Video calls over Zoom became a lifeline during the coronavirus pandemic for many companies, who suddenly found themselves managing remote, disparate workforces.
In that time, many people have become used to their co-workers’ visages spread across a grid on a screen. But for some, the endless parade of video calls has become a bit too much.
These decisions aren’t just based off anecdotal feedback from staff. There’s an emerging niche in research around the effects that constant video calls are having. As well as Zoom, there’s a range of similar tools that companies use like Slack, Microsoft Teams and Cisco Webex.
Jeremy Bailenson, a professor at Stanford University, has been studying the impact that video call overload has had on people, dubbed “Zoom fatigue.”
“Currently the medium is designed to allow various forms of exhaustion and fatigue — socially, emotionally, and physically,” Bailenson told CNBC.
His research examined some of the main causes of this fatigue: excessive eye gaze, seeing yourself reflected back to you for many hours a day, being tethered to one physical location for extended periods of time, and increased difficulty in interpreting non-verbal cues.
When this setting is the only means of meeting with managers, co-workers and clients, it can take its toll.
Many companies, from big corporates to start-ups, feel similar. Tech giants TikTok and Salesforce have imposed some restrictions and limits on the amount of video meetings its employees do.
“The team decided on a no-meeting Friday and we need to give people back some time away from the computer,” Terri Moloney, senior director of employee success at Salesforce in Dublin, told CNBC. “That has morphed and developed into a combination of a wellbeing day and no-meeting day.”
People have remained just as productive while working from home, if not more, she added. But this can mean a blurring of the line between work life and home life and more time in front of a computer screen and in turn, more video calls with colleagues.
Moloney said that a no-meeting day isn’t necessarily a rule to be enforced but rather it’s permission for employees to have time that’s entirely theirs, whether that’s focusing on a particular project or taking part in the company’s wellbeing initiatives.
“To be honest, having the headspace to be able to manage your time and manage your calendar, and knowing that you have that flexibility is half the battle,” Moloney said.
British fintech start-up Plum has been managing a team split between the U.K. and Greece long before the pandemic.
Chief Executive Victor Trokoudes said it was able to take this experience of juggling a distributed workforce and adapt it to the Zoom age.
“Engineers have no meetings on Monday, Wednesday and Thursday in the afternoons. We’ve blocked any Zoom meetings so they can have the focus time to work and not have to jump on a Zoom,” he said.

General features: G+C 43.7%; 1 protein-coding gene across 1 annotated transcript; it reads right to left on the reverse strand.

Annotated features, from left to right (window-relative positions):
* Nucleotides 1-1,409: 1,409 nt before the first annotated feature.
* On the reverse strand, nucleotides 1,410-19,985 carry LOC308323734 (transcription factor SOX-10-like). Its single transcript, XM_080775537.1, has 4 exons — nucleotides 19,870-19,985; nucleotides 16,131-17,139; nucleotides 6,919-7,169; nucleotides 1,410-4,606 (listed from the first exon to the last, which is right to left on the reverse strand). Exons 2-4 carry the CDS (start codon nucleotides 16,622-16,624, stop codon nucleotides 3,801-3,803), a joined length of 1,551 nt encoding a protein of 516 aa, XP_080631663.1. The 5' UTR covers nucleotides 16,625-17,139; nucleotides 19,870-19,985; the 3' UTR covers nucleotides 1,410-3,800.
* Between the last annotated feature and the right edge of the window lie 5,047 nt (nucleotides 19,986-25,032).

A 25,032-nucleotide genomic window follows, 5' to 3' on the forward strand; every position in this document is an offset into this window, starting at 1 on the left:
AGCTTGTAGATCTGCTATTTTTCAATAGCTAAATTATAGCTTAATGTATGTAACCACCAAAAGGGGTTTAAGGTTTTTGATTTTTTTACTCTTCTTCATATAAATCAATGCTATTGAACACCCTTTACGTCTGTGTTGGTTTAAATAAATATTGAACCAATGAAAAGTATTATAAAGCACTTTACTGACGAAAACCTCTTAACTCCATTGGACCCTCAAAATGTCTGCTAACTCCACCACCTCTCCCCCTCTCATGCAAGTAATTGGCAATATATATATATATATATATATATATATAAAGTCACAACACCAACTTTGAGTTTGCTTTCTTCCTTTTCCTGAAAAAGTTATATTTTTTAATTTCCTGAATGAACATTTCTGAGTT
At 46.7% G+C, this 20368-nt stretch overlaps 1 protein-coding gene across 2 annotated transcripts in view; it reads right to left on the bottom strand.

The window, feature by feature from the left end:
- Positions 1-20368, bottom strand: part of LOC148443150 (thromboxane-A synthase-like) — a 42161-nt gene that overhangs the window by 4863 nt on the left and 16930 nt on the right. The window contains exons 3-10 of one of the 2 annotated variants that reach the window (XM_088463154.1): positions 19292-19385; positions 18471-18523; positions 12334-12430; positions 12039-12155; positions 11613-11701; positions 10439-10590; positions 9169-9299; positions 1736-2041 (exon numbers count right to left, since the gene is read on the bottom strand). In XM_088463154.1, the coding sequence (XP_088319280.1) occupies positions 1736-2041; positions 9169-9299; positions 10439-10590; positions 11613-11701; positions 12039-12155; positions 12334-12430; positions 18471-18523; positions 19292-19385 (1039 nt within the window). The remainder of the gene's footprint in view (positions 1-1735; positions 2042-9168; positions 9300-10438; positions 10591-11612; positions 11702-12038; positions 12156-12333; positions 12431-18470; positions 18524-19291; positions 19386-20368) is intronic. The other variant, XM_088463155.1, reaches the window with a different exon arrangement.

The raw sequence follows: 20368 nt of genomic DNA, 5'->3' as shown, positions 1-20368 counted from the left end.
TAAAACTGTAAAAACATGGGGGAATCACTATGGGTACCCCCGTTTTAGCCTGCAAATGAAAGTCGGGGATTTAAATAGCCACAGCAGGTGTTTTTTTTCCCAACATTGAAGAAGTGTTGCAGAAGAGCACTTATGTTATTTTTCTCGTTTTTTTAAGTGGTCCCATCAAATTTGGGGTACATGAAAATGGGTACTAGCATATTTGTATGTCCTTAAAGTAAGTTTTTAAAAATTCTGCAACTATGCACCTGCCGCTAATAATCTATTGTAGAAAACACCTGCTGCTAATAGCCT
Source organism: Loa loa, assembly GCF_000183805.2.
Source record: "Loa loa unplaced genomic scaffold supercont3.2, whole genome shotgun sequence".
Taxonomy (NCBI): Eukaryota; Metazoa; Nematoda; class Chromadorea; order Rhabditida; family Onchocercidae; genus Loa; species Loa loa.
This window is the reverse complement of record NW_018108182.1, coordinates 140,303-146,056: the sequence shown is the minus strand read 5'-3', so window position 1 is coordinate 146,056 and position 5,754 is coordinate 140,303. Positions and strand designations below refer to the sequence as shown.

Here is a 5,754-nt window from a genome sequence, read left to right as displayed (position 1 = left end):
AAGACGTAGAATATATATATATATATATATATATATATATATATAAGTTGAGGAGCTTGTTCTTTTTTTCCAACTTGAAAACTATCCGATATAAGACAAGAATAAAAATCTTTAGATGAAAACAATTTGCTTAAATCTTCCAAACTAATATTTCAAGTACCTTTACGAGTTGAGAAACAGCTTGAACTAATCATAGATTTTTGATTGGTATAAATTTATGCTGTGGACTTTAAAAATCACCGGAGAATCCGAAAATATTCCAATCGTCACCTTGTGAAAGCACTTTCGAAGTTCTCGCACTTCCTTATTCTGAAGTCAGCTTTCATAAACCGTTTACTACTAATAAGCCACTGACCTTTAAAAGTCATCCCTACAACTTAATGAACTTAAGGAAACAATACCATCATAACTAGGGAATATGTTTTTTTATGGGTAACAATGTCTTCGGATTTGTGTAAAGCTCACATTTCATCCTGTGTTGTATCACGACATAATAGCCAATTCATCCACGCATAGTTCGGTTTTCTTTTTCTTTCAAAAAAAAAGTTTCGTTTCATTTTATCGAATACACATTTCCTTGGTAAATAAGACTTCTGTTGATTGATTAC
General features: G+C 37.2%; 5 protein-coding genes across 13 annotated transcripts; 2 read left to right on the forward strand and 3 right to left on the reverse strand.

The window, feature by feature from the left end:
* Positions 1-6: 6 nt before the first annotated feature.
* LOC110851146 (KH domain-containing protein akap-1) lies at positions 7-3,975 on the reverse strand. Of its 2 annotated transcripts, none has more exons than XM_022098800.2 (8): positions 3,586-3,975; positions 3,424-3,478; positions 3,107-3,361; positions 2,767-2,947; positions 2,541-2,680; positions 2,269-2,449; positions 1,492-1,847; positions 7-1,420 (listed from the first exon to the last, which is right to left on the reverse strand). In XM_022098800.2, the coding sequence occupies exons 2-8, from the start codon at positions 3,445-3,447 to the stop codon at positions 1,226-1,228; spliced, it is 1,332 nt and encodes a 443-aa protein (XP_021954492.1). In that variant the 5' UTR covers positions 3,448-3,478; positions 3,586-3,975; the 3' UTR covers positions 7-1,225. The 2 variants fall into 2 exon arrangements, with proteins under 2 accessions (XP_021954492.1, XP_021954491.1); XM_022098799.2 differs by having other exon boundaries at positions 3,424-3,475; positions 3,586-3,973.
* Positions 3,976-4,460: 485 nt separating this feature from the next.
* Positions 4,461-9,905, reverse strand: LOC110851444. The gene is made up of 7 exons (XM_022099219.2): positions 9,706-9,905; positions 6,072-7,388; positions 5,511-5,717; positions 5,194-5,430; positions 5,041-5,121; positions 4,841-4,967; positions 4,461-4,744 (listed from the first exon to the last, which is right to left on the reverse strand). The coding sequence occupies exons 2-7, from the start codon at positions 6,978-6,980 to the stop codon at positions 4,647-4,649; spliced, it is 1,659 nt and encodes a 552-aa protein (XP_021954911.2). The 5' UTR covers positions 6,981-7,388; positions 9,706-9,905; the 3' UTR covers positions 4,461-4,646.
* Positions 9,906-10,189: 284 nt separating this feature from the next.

“The one major thing with the Zoom calls specifically was to really try to focus them in a certain period of time and leave people open time, let’s say in the afternoons, to work more or other days that they wouldn’t have to be jumping onto Zooms.”
While some companies may be cutting down on video calls, the medium isn’t going away either.
Leighton Hughes, VP of sales for the U.K. at video conferencing firm Pexip, said companies need to put careful thought into video call “etiquette.”
“Where we’ve seen customers whose users are most engaged is how they’ve built some etiquette into the meeting,” Hughes said.
“The companies are responsible for driving the right meeting etiquette when we meet remotely,” he said. “That includes small tricks around the gaps between meetings, the number of people in the meetings.”
Hughes said one of the bigger drivers of people getting sick and tired of video is trying to replicate the traditional meeting environment on screen.
There is a technical solution to this with a focus on video and audio quality. Pexip recently inked a deal with Nvidia to assist with processing audio and video using AI in a way that adjusts and optimizes each call to the participants’ visual and audio surroundings.
This may be filtering out ambient noise in the background or automatically adjusting the size and arrangement of grids on screen to reduce the cognitive load for viewers.
“We don’t necessarily think that meeting fatigue is driven by the meeting, we just think the meeting etiquette and the meeting quality needs to improve so that people feel less fatigued.”
Stanford’s Bailenson said there is more research to be done into the effects that video call overload is having on people.
In another paper he co-authored, it was shown that the effects of Zoom fatigue are more prevalent in women.
He said that future research will need to test different variations of video calls to examine how people respond, such as testing some calls with people not being able to view themselves.
“What we now need is more experimental data that vary the type of features one uses during conferencing to get a better sense of the psychological mechanisms at play,” he said.